Acquiring Rossum Heightens Expectations For Holmes
Steelers Fever Exclusive Editorial
|Thursday, September 06, 2007
By Paul Eide
Steelers Fever Columnist
When the Steelers traded a conditional late-round draft pick to the Atlanta Falcons in exchange for veteran return man/cornerback Allen Rossum, it showed how highly the team regards second-year player Santonio Holmes and just how far he has progressed from this time last year.
After an impressive preseason in which he lead the team with 170 reception yards and a 24.3 yards per catch average, Holmes asserted his value to the offense and showed that he was in fact ready to take the reins as the teams unquestioned No. 2 wide receiver. Of his seven preseason receptions, only two went for less than 20 yards and gave the new Steelers offense under Bruce Arians exactly what he needed to make his scheme work: a vertical threat to stretch defenses.
With Hines Ward, Cedrick Wilson and Nate Washington working underneath, Holmes preseason production on the outside showed that whatever value he had returning punts and kicks was now outweighed by the offense’s need for him to make use of his electrifying skills consistently when the offense has the ball. Because of his slight build, and with a serious injury just one play away on perhaps the riskiest job in football, returning punts, the Steelers did the right thing by asking him to focus solely on offense.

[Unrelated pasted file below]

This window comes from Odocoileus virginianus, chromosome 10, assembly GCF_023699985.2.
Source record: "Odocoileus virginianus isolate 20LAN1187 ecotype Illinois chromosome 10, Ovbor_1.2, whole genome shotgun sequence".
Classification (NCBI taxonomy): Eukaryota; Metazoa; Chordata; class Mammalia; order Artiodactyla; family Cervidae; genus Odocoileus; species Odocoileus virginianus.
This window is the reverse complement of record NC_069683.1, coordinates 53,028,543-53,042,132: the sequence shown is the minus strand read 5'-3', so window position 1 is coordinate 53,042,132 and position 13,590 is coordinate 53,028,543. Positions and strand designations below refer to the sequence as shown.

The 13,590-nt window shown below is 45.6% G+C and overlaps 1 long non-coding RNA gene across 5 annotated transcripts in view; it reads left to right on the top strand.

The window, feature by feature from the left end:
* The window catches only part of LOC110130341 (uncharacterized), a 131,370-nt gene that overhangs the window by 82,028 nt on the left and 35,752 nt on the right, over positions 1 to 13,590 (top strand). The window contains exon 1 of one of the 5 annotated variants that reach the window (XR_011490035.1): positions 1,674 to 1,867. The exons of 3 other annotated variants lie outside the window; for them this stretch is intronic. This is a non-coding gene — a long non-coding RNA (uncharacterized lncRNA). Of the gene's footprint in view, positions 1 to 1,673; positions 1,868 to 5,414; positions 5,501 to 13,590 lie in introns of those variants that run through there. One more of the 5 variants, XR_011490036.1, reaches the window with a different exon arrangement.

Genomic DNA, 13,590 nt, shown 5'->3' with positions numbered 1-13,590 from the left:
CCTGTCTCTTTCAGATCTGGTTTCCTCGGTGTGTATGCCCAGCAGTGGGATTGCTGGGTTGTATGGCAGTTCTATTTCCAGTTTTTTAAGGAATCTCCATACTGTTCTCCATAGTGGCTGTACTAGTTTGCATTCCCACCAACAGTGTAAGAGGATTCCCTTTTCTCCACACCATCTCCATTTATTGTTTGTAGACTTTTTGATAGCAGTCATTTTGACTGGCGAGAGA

Enter Allen Rossum. The Falcons career leader in punt return yards, Rossum was once viewed as arguably the best punt return man in the NFL. From 2001-2004 he averaged 12.1 yards per return (the NFL leader for 2007, Pac Man Jones, averaged 12.9 on 34 returns), had 21 returns of at least twenty yards, had six of at least 40 yards and scored three touchdowns. No slouch returning kickoffs either, Rossum sports a career average of 22.9 and has returned three kickoffs for touchdowns.
Rossum made the Pro Bowl in 2005 where he won the title of “NFL’s Fastest Man” during the Pro Bowl Skills competition. Perhaps his greatest on field performance came in the 2004 postseason victory over the St. Louis Rams where he set an NFL playoff record with 152 punt return yards on three returns and single-handedly deflated the opposition with his speed and elusiveness.
Though Tomlin has been evasive about the newly acquired Rossum’s role with the team, the depth chart released by the Steelers communication department has him listed as the No. 1 punt and kick returner for week one. Rossum’s attitude heading into the season opener versus Cleveland is exactly what you want from a 10-year veteran getting a fresh start in a new city.
“I really don’t know yet,” said Rossum of the role he will fill with the Steelers. “I kind of got here this morning, suited up and went to practice. I played nickel, returned punts and kickoffs, I covered, I even played a little receiver. I just want to play. Whenever you have an opportunity like this with a legacy of a team like this, I think that’s the attitude you should have.”
For the price the Steelers paid to acquire Allen Rossum, they have absolutely nothing to lose. For the duration of the preseason Santonio Holmes has shown he is primed for a breakout year. By acquiring Rossum, Mike Tomlin has not only reiterated that belief, but pulled the trigger on a move that could prove to be genius very soon.